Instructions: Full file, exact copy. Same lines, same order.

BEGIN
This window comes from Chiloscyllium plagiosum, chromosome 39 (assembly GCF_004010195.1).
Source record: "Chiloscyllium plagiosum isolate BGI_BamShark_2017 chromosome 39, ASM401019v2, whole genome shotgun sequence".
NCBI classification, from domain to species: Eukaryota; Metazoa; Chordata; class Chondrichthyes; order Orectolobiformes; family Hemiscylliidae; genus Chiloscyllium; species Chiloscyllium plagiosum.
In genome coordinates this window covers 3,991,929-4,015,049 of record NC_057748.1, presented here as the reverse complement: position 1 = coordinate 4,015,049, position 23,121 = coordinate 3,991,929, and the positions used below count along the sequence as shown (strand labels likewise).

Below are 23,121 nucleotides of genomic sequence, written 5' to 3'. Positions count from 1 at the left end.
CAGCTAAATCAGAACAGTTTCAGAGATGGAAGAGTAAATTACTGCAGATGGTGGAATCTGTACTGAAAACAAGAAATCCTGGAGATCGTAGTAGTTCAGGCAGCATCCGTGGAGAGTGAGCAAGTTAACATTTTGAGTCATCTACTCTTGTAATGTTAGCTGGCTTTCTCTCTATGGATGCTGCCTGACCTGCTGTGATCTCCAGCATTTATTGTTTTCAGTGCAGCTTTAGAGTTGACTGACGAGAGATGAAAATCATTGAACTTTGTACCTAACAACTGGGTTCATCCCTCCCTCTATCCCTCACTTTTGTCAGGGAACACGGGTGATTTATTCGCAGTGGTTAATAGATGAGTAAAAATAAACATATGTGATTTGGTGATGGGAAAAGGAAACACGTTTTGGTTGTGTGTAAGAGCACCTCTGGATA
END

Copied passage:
This window comes from Chiloscyllium plagiosum, chromosome 39 (assembly GCF_004010195.1).
Source record: "Chiloscyllium plagiosum isolate BGI_BamShark_2017 chromosome 39, ASM401019v2, whole genome shotgun sequence".
NCBI classification, from domain to species: Eukaryota; Metazoa; Chordata; class Chondrichthyes; order Orectolobiformes; family Hemiscylliidae; genus Chiloscyllium; species Chiloscyllium plagiosum.
In genome coordinates this window covers 3,991,929-4,015,049 of record NC_057748.1, presented here as the reverse complement: position 1 = coordinate 4,015,049, position 23,121 = coordinate 3,991,929, and the positions used below count along the sequence as shown (strand labels likewise).

Below are 23,121 nucleotides of genomic sequence, written 5' to 3'. Positions count from 1 at the left end.
CAGCTAAATCAGAACAGTTTCAGAGATGGAAGAGTAAATTACTGCAGATGGTGGAATCTGTACTGAAAACAAGAAATCCTGGAGATCGTAGTAGTTCAGGCAGCATCCGTGGAGAGTGAGCAAGTTAACATTTTGAGTCATCTACTCTTGTAATGTTAGCTGGCTTTCTCTCTATGGATGCTGCCTGACCTGCTGTGATCTCCAGCATTTATTGTTTTCAGTGCAGCTTTAGAGTTGACTGACGAGAGATGAAAATCATTGAACTTTGTACCTAACAACTGGGTTCATCCCTCCCTCTATCCCTCACTTTTGTCAGGGAACACGGGTGATTTATTCGCAGTGGTTAATAGATGAGTAAAAATAAACATATGTGATTTGGTGATGGGAAAAGGAAACACGTTTTGGTTGTGTGTAAGAGCACCTCTGGATA